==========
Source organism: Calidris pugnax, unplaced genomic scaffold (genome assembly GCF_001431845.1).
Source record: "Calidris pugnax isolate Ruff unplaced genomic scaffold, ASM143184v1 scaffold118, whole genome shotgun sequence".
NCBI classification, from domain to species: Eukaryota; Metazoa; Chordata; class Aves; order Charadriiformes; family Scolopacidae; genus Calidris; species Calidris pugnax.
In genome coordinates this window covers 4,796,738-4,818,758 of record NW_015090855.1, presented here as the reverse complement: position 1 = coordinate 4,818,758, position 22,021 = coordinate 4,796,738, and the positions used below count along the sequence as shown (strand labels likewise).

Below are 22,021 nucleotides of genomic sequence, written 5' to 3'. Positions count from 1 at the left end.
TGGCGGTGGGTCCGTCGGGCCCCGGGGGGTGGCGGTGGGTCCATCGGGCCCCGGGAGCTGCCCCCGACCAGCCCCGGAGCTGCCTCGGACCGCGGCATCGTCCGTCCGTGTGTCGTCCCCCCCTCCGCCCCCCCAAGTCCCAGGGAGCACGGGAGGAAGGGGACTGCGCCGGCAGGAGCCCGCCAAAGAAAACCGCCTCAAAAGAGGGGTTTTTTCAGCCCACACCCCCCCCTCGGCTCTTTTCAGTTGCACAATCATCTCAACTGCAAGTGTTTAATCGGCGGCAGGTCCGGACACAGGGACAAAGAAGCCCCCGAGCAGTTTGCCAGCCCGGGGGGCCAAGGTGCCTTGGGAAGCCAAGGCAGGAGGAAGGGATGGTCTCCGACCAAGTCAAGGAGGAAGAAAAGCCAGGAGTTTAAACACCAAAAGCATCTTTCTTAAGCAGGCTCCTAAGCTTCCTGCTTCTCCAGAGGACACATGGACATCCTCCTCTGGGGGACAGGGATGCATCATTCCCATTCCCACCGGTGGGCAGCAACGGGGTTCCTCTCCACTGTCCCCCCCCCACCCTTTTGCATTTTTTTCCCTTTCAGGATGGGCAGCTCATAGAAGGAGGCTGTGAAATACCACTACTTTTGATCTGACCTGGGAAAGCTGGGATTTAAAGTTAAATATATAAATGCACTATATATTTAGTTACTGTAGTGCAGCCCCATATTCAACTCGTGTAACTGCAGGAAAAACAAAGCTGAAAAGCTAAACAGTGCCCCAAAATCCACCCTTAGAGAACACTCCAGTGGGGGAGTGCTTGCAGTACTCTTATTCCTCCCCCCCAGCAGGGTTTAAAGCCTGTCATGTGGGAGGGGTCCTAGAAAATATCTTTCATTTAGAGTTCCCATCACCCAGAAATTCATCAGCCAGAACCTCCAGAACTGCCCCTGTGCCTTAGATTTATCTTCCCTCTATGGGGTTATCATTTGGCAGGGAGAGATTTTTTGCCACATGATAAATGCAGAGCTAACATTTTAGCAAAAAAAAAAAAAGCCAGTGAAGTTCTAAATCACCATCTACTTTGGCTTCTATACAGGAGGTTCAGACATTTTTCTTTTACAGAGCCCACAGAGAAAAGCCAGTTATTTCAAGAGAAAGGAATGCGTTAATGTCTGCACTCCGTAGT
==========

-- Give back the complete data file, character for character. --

Source organism: Calidris pugnax, unplaced genomic scaffold (genome assembly GCF_001431845.1).
Source record: "Calidris pugnax isolate Ruff unplaced genomic scaffold, ASM143184v1 scaffold118, whole genome shotgun sequence".
NCBI classification, from domain to species: Eukaryota; Metazoa; Chordata; class Aves; order Charadriiformes; family Scolopacidae; genus Calidris; species Calidris pugnax.
In genome coordinates this window covers 4,796,738-4,818,758 of record NW_015090855.1, presented here as the reverse complement: position 1 = coordinate 4,818,758, position 22,021 = coordinate 4,796,738, and the positions used below count along the sequence as shown (strand labels likewise).

Below are 22,021 nucleotides of genomic sequence, written 5' to 3'. Positions count from 1 at the left end.
TGGCGGTGGGTCCGTCGGGCCCCGGGGGGTGGCGGTGGGTCCATCGGGCCCCGGGAGCTGCCCCCGACCAGCCCCGGAGCTGCCTCGGACCGCGGCATCGTCCGTCCGTGTGTCGTCCCCCCCTCCGCCCCCCCAAGTCCCAGGGAGCACGGGAGGAAGGGGACTGCGCCGGCAGGAGCCCGCCAAAGAAAACCGCCTCAAAAGAGGGGTTTTTTCAGCCCACACCCCCCCCTCGGCTCTTTTCAGTTGCACAATCATCTCAACTGCAAGTGTTTAATCGGCGGCAGGTCCGGACACAGGGACAAAGAAGCCCCCGAGCAGTTTGCCAGCCCGGGGGGCCAAGGTGCCTTGGGAAGCCAAGGCAGGAGGAAGGGATGGTCTCCGACCAAGTCAAGGAGGAAGAAAAGCCAGGAGTTTAAACACCAAAAGCATCTTTCTTAAGCAGGCTCCTAAGCTTCCTGCTTCTCCAGAGGACACATGGACATCCTCCTCTGGGGGACAGGGATGCATCATTCCCATTCCCACCGGTGGGCAGCAACGGGGTTCCTCTCCACTGTCCCCCCCCCACCCTTTTGCATTTTTTTCCCTTTCAGGATGGGCAGCTCATAGAAGGAGGCTGTGAAATACCACTACTTTTGATCTGACCTGGGAAAGCTGGGATTTAAAGTTAAATATATAAATGCACTATATATTTAGTTACTGTAGTGCAGCCCCATATTCAACTCGTGTAACTGCAGGAAAAACAAAGCTGAAAAGCTAAACAGTGCCCCAAAATCCACCCTTAGAGAACACTCCAGTGGGGGAGTGCTTGCAGTACTCTTATTCCTCCCCCCCAGCAGGGTTTAAAGCCTGTCATGTGGGAGGGGTCCTAGAAAATATCTTTCATTTAGAGTTCCCATCACCCAGAAATTCATCAGCCAGAACCTCCAGAACTGCCCCTGTGCCTTAGATTTATCTTCCCTCTATGGGGTTATCATTTGGCAGGGAGAGATTTTTTGCCACATGATAAATGCAGAGCTAACATTTTAGCAAAAAAAAAAAAAGCCAGTGAAGTTCTAAATCACCATCTACTTTGGCTTCTATACAGGAGGTTCAGACATTTTTCTTTTACAGAGCCCACAGAGAAAAGCCAGTTATTTCAAGAGAAAGGAATGCGTTAATGTCTGCACTCCGTAGT